John Grisham has become one of the most successful authors in the United States, all thanks to his experiences as an attorney. A graduate of Mississippi State University, John acquired his Juris Doctorate from the University of Mississippi School of Law in 1981. In addition to practicing law for about a decade, he also served as a member of the Mississippi House of Representative from 1984 to 1990. He began his writing career in 1989, releasing his first novel, A Time to Kill. However, following the success of his second novel, The Firm, he ultimately ditched his law and political career to venture into writing full time. Today, John Grisham books are regarded as a must-read for everyone both in the US and beyond.
The author has written several bestsellers, some of which has been adapted into successful TV series and feature films. With a career spanning over three decades and counting, Grisham has made a name for himself as one of the bestselling authors in the United States and is currently regarded as the ‘King of Legal Thrillers,’ as most of his books revolve around Law. Here, we take a look at John Grisham books as they are ranked from best to worst including his other works.
List of John Grisham Books Rated From Best to Worst
1. The Firm (1991)
The Firm might not be John Grisham’s first book, but certainly, one that ushered the American writer into the limelight and made him a household name. Released in 1991, The Firm is Grisham’s second book. It entails the story of a young law school graduate who gets mixed up with the mob after taking a job offer that seems too good to be true. The storyline shows how our greed and upbringing can lead us to make choices that may affect our lives. Soon after it was released in 1991, this legal thriller quickly became a bestseller with over 1.5 million copies sold as of 1993. The novel was also adapted into a TV series and feature film of the same name starring the likes of Gene Hackman, Tom Cruise, and Jeanne Tripplehorn.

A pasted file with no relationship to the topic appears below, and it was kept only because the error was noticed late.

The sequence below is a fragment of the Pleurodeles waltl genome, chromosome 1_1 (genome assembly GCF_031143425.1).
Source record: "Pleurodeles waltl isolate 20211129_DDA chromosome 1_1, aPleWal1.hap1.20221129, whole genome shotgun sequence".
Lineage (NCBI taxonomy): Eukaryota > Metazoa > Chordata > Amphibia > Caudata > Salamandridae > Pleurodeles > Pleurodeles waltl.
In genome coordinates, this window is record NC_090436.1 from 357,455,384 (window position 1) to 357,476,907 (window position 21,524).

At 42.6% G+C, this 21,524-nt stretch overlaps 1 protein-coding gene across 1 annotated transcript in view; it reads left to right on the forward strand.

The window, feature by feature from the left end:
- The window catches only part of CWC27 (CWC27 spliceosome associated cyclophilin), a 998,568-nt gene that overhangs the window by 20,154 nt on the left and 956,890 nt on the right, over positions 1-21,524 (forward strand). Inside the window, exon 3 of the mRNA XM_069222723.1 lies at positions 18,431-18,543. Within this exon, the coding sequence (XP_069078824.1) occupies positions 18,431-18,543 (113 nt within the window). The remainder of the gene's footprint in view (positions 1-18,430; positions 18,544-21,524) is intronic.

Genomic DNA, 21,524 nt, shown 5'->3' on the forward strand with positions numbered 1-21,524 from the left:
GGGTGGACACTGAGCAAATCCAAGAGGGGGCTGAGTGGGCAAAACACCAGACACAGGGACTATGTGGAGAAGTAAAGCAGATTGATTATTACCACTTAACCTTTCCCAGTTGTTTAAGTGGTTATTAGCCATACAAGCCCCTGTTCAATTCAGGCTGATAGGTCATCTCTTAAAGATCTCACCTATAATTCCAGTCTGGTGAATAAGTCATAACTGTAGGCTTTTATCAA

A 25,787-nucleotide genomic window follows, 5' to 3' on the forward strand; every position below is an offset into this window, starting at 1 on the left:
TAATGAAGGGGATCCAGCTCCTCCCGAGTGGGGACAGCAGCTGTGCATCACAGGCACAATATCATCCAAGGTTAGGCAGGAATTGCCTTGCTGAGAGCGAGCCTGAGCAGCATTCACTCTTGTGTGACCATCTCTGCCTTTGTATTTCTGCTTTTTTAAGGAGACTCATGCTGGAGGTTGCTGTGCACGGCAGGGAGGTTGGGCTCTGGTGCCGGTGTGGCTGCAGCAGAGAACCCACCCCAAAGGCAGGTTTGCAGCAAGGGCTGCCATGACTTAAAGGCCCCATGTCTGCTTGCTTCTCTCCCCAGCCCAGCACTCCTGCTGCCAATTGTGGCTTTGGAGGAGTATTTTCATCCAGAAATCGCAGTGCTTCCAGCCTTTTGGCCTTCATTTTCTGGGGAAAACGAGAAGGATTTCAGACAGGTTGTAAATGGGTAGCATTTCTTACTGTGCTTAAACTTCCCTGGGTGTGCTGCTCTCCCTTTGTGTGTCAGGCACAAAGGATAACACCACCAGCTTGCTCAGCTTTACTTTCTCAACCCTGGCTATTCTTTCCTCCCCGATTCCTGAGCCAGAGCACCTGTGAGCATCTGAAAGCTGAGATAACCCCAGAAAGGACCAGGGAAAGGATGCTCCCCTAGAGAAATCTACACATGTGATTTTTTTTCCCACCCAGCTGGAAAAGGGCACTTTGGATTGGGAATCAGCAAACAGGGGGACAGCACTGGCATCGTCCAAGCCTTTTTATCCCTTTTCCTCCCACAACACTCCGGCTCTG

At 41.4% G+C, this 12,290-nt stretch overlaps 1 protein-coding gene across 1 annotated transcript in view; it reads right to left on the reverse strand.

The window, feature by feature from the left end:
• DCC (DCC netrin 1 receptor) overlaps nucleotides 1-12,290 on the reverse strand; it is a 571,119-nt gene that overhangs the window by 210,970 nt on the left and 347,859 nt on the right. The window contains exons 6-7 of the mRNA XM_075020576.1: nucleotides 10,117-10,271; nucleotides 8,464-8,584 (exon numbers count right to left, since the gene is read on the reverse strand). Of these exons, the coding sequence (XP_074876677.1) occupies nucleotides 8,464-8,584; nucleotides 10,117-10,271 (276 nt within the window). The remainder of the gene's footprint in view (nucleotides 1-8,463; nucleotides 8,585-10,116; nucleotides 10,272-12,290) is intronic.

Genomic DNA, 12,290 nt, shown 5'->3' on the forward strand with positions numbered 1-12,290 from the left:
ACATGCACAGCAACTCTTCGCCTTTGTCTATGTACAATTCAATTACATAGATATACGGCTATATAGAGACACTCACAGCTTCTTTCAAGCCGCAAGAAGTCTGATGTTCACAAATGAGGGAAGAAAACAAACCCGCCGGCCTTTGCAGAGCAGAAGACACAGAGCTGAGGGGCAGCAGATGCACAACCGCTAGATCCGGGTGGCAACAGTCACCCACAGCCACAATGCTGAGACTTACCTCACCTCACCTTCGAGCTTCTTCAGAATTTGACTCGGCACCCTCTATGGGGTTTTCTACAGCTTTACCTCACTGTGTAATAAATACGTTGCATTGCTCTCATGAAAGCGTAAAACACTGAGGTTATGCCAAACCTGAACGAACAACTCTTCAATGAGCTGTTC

2. The Partner (1997)
Although he has written many books both in the fiction and non-fiction genre, The Partner is undoubtedly one with the best ending. It follows a Mississippi lawyer who fakes his own death, steals $90 million and flees to Brazil. However, he was found four years later and brought home, but not without secrets and plans of his own. This book is regarded as one of the best John Grisham books out there. With a very sensational storyline, it also comes with a lot of suspense, thereby leaving the reader guessing from the beginning to the end. It was John’s eighth novel and was released in 1997.
3. The Last Juror (2004)
Yet another legal thriller from John Grisham, The Last Juror combines both courtroom drama and small-town lawyers with typical Southern Living and one man’s maturity into adulthood in the 1970s. It revolves around people in a fictional Ford County including a gruesome murder, its trial, and the aftermath. Released in 2004, The Last Juror came about fifteen years after Grisham’s first novel, A Time to Kill, it is a prequel to the former. It was set several years before the events of A Time to Kill and also features some of the characters with the same occupation and characteristics.